Better drainage, sewerage and internet are coming to Hillsborough Co. thanks to new financing increase

Hillsborough County can start ticking off some major infrastructure projects on its to-do list, including sewer and sewer upgrades, broadband internet and affordable housing.

On Wednesday, Hillsborough County commissioners approved the use of $104 million in federal money allocated from the U.S. bailout plan for projects that the county previously failed to complete.

“This is really a step forward for us in funding projects that we had already identified as part of the community’s needs,” said Harry Cohen, the Hillsborough County Commissioner for District 1.

About $70 million will pay for a septic-to-sewer conversion project that will protect groundwater and eliminate septic tanks in the area.

“In unincorporated Hillsborough County, we have more than 26,000 homes that are on old septic systems. They need to be placed on the regular sewage system so we don’t have minor environmental accidents across the county,” Cohen said. .

The next portion of $17.5 million will go to repair stormwater runoff in areas that frequently flood.

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“[It’s] not just Palm River, but Progress Village, in the community area of ​​the University, Wimauma, Balm and then a huge investment in infrastructure in Gibsonton,” he said.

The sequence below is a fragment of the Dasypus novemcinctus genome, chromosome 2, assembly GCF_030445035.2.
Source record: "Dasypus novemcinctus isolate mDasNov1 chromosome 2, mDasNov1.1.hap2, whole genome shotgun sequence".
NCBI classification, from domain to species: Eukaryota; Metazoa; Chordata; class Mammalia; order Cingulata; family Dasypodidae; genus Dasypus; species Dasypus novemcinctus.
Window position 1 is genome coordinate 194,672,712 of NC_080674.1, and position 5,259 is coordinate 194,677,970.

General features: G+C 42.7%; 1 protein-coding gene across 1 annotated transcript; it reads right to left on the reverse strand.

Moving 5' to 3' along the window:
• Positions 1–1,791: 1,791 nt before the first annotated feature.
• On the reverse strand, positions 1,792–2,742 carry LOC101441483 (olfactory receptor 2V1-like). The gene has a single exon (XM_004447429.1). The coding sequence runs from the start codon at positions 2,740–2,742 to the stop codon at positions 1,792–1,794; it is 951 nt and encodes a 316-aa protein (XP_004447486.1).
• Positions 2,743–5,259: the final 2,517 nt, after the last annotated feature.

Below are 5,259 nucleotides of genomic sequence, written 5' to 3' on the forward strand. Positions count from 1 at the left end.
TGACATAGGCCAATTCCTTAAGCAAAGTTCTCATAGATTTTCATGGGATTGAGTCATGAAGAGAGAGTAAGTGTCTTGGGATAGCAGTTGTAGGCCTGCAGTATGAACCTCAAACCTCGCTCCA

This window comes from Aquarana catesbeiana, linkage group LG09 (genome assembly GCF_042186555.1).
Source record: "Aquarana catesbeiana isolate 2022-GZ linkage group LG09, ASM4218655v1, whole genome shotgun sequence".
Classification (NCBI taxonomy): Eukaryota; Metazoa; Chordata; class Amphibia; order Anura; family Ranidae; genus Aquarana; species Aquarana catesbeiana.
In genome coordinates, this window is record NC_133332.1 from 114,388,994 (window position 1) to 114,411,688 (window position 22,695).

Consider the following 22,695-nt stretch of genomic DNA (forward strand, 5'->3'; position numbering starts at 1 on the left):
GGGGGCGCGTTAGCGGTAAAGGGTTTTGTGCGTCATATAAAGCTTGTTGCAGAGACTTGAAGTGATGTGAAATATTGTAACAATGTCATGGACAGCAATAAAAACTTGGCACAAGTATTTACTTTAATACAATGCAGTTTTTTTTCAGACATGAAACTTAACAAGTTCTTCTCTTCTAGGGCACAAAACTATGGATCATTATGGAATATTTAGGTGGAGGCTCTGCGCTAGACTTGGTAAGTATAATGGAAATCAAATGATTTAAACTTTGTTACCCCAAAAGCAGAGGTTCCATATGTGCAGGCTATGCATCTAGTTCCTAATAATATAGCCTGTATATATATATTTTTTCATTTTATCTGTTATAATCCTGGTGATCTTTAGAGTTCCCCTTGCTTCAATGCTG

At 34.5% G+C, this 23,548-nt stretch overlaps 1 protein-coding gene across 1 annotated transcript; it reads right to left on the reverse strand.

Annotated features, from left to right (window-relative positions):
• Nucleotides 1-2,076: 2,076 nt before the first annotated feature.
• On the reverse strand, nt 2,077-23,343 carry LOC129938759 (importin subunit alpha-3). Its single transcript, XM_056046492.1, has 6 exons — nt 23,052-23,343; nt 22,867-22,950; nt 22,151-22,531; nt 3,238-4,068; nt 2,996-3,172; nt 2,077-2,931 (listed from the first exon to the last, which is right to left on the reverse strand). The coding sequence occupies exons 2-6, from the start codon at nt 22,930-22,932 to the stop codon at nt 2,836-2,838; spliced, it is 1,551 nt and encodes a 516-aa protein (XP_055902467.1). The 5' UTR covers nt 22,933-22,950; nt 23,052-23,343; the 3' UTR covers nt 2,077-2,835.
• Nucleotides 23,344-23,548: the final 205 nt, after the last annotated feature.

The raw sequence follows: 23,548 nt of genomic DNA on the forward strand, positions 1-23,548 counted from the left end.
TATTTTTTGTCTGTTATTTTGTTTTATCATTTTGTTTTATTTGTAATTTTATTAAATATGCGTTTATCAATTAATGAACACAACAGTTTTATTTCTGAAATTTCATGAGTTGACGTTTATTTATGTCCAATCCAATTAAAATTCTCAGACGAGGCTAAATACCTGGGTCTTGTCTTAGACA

The work also includes using $2.835 million to build affordable housing, $3.6 million to update the emergency fire alarm system, $5 million to address food insecurity and installing broadband internet in underserved areas.

“Broadband, we learned during the COVID pandemic how important it is that everyone in our community has access to broadband,” said Cohen. “A lot of it was in the queue. Some things were things that we were hoping to fund before, but we couldn’t, so we’re really excited about the fact that we believe we can get off to a flying start.”

Commissioners said the $104 million for these infrastructure projects is the first tranche of the US bailout plan. The county also has $35 million in federal money for road-surfacing projects, but Cohen said where that money goes in the county won’t be settled until the next committee meeting this month.


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